A nose for explosives

A nose for explosives

It seemed like a normal morning last Wednesday as hordes of Senate staffers made their way through the Lower Senate Park to get to work by 9 a.m. But Owen, one of the U.S. Capitol Police’s newest hires, was weaving through the crowds, conducting serious undercover work.

Owen has been rigorously trained in a cutting-edge explosive-sniffing technique known as vapor wake. Owen also has a tail that wags. He is a black Labrador.


Owen and his handler, Officer Jeff Core, walked alongside the scores of unsuspecting staffers, subtly sniffing the wafting scent of each person. Their goal: sniff out a plainclothes Capitol Police officer who had five large sticks of inactive dynamite hidden in a vest underneath his plaid collared shirt.

Bomb dog walking.Owen’s nose perked suddenly. He pulled at the black leash in Core’s hand as the last of the staffers passed by. And with Core in tow, Owen gracefully weaved his way up through the center of a group until he found the dynamite-strapped officer and proceeded to point at the man’s back with his nose.

 Capitol Police is one of the first major law enforcement agencies to employ this new canine vapor-wake technology, and Owen’s performance last week was part of a demonstration for officers visiting from the New York Police Department and the Bureau of Alcohol, Tobacco, Firearms and Explosives. Both agencies are thinking about investing in the $20,000 dogs.

 Genetically bred and trained by Auburn University’s College of Veterinary Medicine, vapor-wake dogs are taught to detect the scent plume of air that comes wafting off a person, such as a suicide bomber, wearing an explosive device.

 Whereas a standard explosives-detection canine is trained to sniff out a stationary explosive odor, a vapor-wake dog can detect the moving scent of an explosive odor, even in large, moving crowds with hundreds of competing smells.

 Capitol Police has been deploying the four vapor-wake-trained dogs on Capitol Hill over the past month. The dogs are sent out at random so that no one will know exactly where they are at any given moment, Canine Training Supervisor Sgt. Charles Abernethy said. And each of the dogs gets at least one decoy a day, like the officer wearing dynamite last week, so that their training stays fresh.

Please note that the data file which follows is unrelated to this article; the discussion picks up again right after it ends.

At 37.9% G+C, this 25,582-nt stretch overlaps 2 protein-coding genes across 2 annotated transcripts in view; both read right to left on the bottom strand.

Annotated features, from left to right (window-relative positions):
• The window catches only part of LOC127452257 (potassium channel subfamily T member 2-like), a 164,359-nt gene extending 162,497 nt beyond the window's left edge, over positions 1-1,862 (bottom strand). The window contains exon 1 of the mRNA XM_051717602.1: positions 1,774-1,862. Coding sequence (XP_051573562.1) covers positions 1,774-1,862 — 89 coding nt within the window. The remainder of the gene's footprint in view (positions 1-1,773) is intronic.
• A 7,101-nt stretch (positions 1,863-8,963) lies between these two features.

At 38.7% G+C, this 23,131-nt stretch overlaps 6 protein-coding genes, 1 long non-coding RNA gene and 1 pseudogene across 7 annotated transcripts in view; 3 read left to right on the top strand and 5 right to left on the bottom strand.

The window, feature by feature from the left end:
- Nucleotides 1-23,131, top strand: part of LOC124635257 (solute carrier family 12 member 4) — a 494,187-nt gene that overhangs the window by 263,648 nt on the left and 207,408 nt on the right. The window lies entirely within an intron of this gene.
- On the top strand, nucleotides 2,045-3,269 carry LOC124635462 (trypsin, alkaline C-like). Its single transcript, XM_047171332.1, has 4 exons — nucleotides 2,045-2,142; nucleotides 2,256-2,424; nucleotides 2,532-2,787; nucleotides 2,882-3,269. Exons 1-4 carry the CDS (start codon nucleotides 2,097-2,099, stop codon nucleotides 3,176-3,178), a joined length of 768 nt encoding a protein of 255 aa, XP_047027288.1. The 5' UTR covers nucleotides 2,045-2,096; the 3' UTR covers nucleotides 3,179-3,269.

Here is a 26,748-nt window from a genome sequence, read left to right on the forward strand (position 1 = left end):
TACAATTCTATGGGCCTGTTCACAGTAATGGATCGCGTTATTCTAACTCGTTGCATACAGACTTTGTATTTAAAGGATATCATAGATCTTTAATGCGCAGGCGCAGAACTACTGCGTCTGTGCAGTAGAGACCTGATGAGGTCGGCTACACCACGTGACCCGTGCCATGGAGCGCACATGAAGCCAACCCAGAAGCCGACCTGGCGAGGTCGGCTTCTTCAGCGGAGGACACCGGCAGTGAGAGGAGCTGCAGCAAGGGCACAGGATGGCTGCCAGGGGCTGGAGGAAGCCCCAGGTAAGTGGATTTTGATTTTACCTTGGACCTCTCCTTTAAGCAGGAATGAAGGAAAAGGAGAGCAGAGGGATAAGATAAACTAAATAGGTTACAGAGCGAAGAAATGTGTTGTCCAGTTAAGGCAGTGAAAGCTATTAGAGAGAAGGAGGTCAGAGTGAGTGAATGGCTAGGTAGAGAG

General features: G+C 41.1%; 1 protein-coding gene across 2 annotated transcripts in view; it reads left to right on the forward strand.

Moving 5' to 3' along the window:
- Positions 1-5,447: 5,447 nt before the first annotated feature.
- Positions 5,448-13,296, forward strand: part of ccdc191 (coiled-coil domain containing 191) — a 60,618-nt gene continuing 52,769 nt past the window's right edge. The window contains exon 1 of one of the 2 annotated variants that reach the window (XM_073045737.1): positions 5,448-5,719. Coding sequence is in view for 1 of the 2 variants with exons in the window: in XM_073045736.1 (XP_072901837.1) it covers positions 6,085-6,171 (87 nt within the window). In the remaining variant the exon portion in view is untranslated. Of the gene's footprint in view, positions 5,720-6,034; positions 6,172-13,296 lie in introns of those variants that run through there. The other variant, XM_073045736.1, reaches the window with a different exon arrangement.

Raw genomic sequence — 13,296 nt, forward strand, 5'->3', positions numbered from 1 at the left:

“The K-9 Vapor Wake Detection Program is part of our commitment to employ cutting-edge technology and assets to counter current and emerging threats,” Capitol Police Chief Phillip Morse said in an e-mail.

 The vapor-wake dogs work in tandem with two specially trained officers, called Subject Interdiction Officers (SIOs), who are deployed with the dogs and trained to watch passers-by to identify possible attackers.

 So when Owen signals that he has found someone with an explosive odor on him or her, one SIO decides how best to stop that person, while Owen goes directly back to sniffing out more explosive odors drifting in the air in case he can discover a second would-be attacker.

 Because the job of a vapor-wake dog is to detect odors on people, Capitol Police make sure to expose the animals to a variety of people and scenarios that could be distracting or confusing — like busy Metro stations, people in wheelchairs or a person with a baby stroller.

 But last Wednesday, Owen seemed focused on one thing. He busily sniffed staffers as two nearby pigeons sprang up into the air just two feet from him. Owen’s attention? Not even a flicker of distraction.

 “As a trainer you try to defeat the dog because it makes them better,” Abernethy said. “But these dogs are so intelligent that it leaves us scratching our heads at a loss for how we can defeat them. And we haven’t, but we’ve tried.”